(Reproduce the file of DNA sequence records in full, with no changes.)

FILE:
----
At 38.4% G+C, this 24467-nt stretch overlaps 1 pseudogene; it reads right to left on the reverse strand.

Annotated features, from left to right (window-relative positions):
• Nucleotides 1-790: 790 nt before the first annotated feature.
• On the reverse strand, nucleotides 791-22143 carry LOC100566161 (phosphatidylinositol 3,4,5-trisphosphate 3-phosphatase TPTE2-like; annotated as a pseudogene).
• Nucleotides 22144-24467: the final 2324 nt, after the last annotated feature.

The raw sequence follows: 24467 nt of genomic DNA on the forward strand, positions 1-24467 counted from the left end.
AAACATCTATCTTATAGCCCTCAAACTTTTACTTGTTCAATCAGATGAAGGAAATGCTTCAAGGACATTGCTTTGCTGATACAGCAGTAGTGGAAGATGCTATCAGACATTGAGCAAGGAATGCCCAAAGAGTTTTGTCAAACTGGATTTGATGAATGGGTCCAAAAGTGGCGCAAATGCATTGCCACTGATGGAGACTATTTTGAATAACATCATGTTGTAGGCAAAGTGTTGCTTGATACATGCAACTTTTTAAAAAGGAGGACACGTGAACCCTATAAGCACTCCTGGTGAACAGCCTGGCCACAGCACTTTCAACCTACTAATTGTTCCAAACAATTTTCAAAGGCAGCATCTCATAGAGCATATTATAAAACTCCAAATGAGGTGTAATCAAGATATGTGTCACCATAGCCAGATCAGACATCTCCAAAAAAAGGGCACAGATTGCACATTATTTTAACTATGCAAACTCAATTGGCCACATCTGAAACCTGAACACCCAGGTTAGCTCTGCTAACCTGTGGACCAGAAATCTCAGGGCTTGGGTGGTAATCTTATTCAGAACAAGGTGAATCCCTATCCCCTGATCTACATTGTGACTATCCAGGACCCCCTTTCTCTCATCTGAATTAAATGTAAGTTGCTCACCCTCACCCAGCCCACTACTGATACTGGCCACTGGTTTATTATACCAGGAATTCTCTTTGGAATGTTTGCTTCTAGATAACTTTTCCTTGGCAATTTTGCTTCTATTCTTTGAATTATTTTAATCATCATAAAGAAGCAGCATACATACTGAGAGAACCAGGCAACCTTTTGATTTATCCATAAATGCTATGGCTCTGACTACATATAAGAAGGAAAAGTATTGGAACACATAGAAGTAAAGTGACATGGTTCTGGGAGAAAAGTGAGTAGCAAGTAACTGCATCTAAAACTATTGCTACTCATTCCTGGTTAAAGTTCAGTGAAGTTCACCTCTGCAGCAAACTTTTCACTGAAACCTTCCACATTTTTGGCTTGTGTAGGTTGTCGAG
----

At 38.4% G+C, this 24467-nt stretch overlaps 1 pseudogene; it reads right to left on the reverse strand.

Annotated features, from left to right (window-relative positions):
• Nucleotides 1-790: 790 nt before the first annotated feature.
• On the reverse strand, nucleotides 791-22143 carry LOC100566161 (phosphatidylinositol 3,4,5-trisphosphate 3-phosphatase TPTE2-like; annotated as a pseudogene).
• Nucleotides 22144-24467: the final 2324 nt, after the last annotated feature.

The raw sequence follows: 24467 nt of genomic DNA on the forward strand, positions 1-24467 counted from the left end.
AAACATCTATCTTATAGCCCTCAAACTTTTACTTGTTCAATCAGATGAAGGAAATGCTTCAAGGACATTGCTTTGCTGATACAGCAGTAGTGGAAGATGCTATCAGACATTGAGCAAGGAATGCCCAAAGAGTTTTGTCAAACTGGATTTGATGAATGGGTCCAAAAGTGGCGCAAATGCATTGCCACTGATGGAGACTATTTTGAATAACATCATGTTGTAGGCAAAGTGTTGCTTGATACATGCAACTTTTTAAAAAGGAGGACACGTGAACCCTATAAGCACTCCTGGTGAACAGCCTGGCCACAGCACTTTCAACCTACTAATTGTTCCAAACAATTTTCAAAGGCAGCATCTCATAGAGCATATTATAAAACTCCAAATGAGGTGTAATCAAGATATGTGTCACCATAGCCAGATCAGACATCTCCAAAAAAAGGGCACAGATTGCACATTATTTTAACTATGCAAACTCAATTGGCCACATCTGAAACCTGAACACCCAGGTTAGCTCTGCTAACCTGTGGACCAGAAATCTCAGGGCTTGGGTGGTAATCTTATTCAGAACAAGGTGAATCCCTATCCCCTGATCTACATTGTGACTATCCAGGACCCCCTTTCTCTCATCTGAATTAAATGTAAGTTGCTCACCCTCACCCAGCCCACTACTGATACTGGCCACTGGTTTATTATACCAGGAATTCTCTTTGGAATGTTTGCTTCTAGATAACTTTTCCTTGGCAATTTTGCTTCTATTCTTTGAATTATTTTAATCATCATAAAGAAGCAGCATACATACTGAGAGAACCAGGCAACCTTTTGATTTATCCATAAATGCTATGGCTCTGACTACATATAAGAAGGAAAAGTATTGGAACACATAGAAGTAAAGTGACATGGTTCTGGGAGAAAAGTGAGTAGCAAGTAACTGCATCTAAAACTATTGCTACTCATTCCTGGTTAAAGTTCAGTGAAGTTCACCTCTGCAGCAAACTTTTCACTGAAACCTTCCACATTTTTGGCTTGTGTAGGTTGTCGAG